Fried Chips for Fuel

Chip fat helps Swedish EV cross the Nullarbor.
Polestar car
A new bio-fuel electric vehicle (EV) charging station on the Nullarbor Plain will help make the journey across one of Australia’s longest and most remote highways a reality for more EVs, according to the solar-powered fast charger’s inventor.

The BiØfil fast-charging system is the brainchild of retired engineer, Jon Edwards, who identified that the proposed electric vehicle highway in Western Australia left a gap on the Nullarbor, and with it, the ability to drive an electric vehicle (EV) around Australia.

A road trip across the Nullarbor has been a rite of passage for generations of Australians, but until now electric vehicle (EV) drivers have been unable to tackle the journey due to a lack of charging infrastructure.

Located at the Caiguna Roadhouse the new BiØfil fast-charging point is positioned 370km east of Norsemen and 370km west of the South Australian border, effectively plugging the EV range gap between Western Australia and South Australia, enabling EV owners to traverse the Nullarbor.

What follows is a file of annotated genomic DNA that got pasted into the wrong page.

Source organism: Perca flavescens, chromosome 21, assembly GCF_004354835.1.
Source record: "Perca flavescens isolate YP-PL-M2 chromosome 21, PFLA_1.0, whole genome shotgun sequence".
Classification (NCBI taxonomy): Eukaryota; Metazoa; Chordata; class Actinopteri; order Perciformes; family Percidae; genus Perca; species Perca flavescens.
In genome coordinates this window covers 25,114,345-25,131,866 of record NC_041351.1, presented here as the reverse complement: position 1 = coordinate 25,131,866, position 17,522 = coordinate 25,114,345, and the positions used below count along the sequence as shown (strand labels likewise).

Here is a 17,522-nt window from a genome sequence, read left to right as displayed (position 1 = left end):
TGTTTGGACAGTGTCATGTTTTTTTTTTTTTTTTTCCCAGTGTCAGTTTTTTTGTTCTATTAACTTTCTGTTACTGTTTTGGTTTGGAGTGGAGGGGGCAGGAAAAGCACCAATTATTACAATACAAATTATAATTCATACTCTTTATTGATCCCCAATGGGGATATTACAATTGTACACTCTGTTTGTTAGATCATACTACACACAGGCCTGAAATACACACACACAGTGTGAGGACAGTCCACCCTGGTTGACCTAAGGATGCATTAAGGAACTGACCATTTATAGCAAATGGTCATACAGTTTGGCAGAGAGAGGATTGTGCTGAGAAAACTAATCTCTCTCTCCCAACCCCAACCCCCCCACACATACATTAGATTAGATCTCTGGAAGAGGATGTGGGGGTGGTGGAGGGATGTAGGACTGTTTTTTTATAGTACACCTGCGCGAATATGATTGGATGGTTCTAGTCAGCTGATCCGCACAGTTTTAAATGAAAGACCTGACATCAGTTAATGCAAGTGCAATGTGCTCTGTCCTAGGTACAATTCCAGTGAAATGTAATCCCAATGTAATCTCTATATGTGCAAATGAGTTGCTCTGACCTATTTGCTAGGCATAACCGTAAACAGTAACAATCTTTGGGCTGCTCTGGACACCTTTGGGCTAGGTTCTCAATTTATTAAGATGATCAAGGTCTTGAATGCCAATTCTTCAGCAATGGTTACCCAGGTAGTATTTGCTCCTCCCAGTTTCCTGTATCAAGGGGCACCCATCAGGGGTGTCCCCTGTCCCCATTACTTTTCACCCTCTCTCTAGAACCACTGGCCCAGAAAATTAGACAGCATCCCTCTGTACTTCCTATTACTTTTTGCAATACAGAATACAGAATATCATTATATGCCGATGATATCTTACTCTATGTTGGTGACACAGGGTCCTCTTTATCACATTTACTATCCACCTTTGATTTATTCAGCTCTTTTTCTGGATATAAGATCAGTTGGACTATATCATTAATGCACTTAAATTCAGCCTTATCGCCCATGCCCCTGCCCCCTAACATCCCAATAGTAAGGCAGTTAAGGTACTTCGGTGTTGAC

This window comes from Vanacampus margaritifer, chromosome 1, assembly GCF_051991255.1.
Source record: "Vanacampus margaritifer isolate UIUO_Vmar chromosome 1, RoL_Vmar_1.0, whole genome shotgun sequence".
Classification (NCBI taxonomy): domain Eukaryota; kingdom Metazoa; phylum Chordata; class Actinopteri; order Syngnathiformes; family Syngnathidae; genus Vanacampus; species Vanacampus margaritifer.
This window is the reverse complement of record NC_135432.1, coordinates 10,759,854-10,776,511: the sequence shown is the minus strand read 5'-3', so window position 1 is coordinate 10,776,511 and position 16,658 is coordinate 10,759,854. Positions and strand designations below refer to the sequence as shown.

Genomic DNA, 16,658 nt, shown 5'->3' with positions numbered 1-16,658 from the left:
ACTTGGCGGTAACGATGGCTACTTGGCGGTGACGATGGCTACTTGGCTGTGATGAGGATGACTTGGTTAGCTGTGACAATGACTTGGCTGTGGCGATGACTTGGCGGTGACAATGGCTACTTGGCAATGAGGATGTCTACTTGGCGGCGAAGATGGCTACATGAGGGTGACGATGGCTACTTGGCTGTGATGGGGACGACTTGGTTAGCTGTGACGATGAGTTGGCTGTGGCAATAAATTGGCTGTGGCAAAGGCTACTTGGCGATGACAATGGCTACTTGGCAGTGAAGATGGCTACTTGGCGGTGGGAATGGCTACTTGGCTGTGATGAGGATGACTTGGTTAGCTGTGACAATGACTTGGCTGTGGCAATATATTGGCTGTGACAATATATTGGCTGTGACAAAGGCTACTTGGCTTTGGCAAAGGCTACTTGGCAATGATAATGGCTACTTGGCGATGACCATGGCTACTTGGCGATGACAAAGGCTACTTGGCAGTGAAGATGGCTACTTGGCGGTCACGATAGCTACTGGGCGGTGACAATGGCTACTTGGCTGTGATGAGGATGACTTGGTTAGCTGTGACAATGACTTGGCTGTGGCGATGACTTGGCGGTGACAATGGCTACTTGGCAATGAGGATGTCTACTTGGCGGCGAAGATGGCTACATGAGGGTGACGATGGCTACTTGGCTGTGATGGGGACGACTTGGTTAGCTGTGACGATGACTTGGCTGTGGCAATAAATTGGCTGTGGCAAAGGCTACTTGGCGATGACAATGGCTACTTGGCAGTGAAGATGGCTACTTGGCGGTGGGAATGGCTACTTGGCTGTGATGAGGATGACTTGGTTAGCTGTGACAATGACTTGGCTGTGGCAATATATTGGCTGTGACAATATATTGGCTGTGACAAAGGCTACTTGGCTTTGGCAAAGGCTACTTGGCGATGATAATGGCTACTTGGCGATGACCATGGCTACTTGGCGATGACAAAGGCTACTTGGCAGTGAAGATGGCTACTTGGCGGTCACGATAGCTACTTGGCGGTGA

The fully off-grid and self-contained BiØfil fast chargers use solar power and waste oil from the Caiguna Roadhouse kitchen, extracting energy from the waste oil using a generator, with the process claimed to be entirely net-zero, with no incremental impact on the environment.

This is because the vegetable oil for the fryers comes from seed crops, such as canola and sunflower, which absorb CO2 and sunlight, and the CO2 produced to power the charge system is the equivalent to the CO2 absorbed.

Jon Edwards, inventor of BiØfil, said: “The cost of installing an equivalent solar-powered EV fast charger is over five times the cost of building the BiØfil fast charging unit. Solar energy would not have been economically feasible for such a low traffic location, making BiØfil the environmentally friendly interim solution for EVs driving across the Nullarbor right now.”

A Polestar 2 was one of the first EVs to trial the new system, powering up at the BiØfil fast charger en-route to Perth. The premium Swedish electric vehicle brand is set to launch in Australia in February with a model range priced from

$59,900 and a claimed maximum range of 540km on the long-range variant.

“Polestar is thrilled to share its passion for innovation and sustainability with visionaries like Jon Edwards,” said Samantha Johnson, managing director of Polestar Australia.

“To turn a waste product into a CO2-neutral charging solution, which connects Australian EV owners from the east with the west, is the sort of ingenuity that has led to so many Australian innovations.”

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